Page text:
These options were estimated to cost $300-350 million in 2016, far less than a new Rosslyn station (about $1 billion), the cheapest of the “core capacity” options.

Turn around Blue trains at Stadium-Armory?

The original plans for the Silver Line didn’t include more trains east of the Anacostia and in Prince George’s County. The existing trains weren’t crowded. But the existing pocket track near where the Orange and Blue lines split up turned out to be too small to quickly turn trains, because to not overshoot, trains have to pull in fairly slowly. A structural analysis also revealed it wasn’t strong enough either for constant use as opposed to just the occasional use it had gotten before.

The 2016 study looked at two options. One was to lengthen that existing pocket track. The other would add a tunnel under the RFK Stadium north parking lots, where the tracks currently emerge from the ground, and a new station just for turning trains. The study suggests turning the 5 Blue Line trains an hour there, saving 13,034 train-hours a year.

“D&G Junction” pocket track location by WMATA.

Potential Stadium-Armory turnaround by WMATA.

The pocket track was estimated to cost $13 million in 2016 and the new station, $375 million.

It’s worth noting that this would mean less service in areas which see low ridership now, but also are lower-income and historically disadvantaged by transportation decisions. It may pose an equity problem for Metro to “optimize” its service toward areas with higher ridership but also higher incomes. At peak times, though, there are a lot of trains; the bigger equity issue is proposals like this 2016 trial balloon about closing low-ridership stations at off times entirely.

Better transit-oriented development in the DC and Prince George’s County Orange and Blue stations would build more of a case for keeping service here. Right now, Metro runs as many trains on the east end of the Blue/Orange/Silver lines as the west, but has much more ridership in the west. That means the east can add riders without more crowding, building up fare revenue without added costs.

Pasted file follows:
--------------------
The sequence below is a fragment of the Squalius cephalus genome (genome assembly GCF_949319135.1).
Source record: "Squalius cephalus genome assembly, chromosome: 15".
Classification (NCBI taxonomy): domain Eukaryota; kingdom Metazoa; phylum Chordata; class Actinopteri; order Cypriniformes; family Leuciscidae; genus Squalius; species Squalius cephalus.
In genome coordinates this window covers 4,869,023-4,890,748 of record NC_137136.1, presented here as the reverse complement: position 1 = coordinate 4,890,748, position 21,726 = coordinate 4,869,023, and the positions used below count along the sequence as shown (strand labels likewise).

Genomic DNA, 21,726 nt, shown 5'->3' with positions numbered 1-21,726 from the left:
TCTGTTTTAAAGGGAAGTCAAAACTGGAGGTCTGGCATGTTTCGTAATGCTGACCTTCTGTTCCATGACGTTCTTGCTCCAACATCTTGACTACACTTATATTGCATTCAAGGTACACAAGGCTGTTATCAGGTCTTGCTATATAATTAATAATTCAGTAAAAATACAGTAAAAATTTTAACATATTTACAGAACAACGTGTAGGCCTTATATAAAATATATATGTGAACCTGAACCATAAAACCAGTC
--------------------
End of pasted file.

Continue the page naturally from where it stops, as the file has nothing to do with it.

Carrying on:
Metro has to plan around a 3% cap

When area jurisdictions agreed to dedicated capital funding for Metro, they also insisted that the agency keep its operating costs increasing no more than 3% a year. This 3% cap is forcing Metro to be frugal, which can be good, but also may really constrain its ability to serve more people.

The current study will be considering ways to boost service while staying under the cap. That will have to mean less in some areas alongside more in others, though adding more in the crowded spots has a wisdom to it. Metro ridership has been declining, recently reaching a 20-year low. Recommendations to rebuild ridership include more frequent service as a top strategy, but Metro can’t just add train frequency without busting its cap — unless it takes it from somewhere else with lower ridership.

Metro has to do another study, when these and other options were already studied, for a few reasons. The 2016 analysis didn’t recommend a particular option, and some circumstances have changed, including with the 3% cap. This study will also serve as a federally-required Alternatives Analysis to qualify for federal funding; Metro has to go through that process sooner or later.

The study is engaging the public this summer in advance of developing specific alternatives. The whole study will continue through fall of 2020.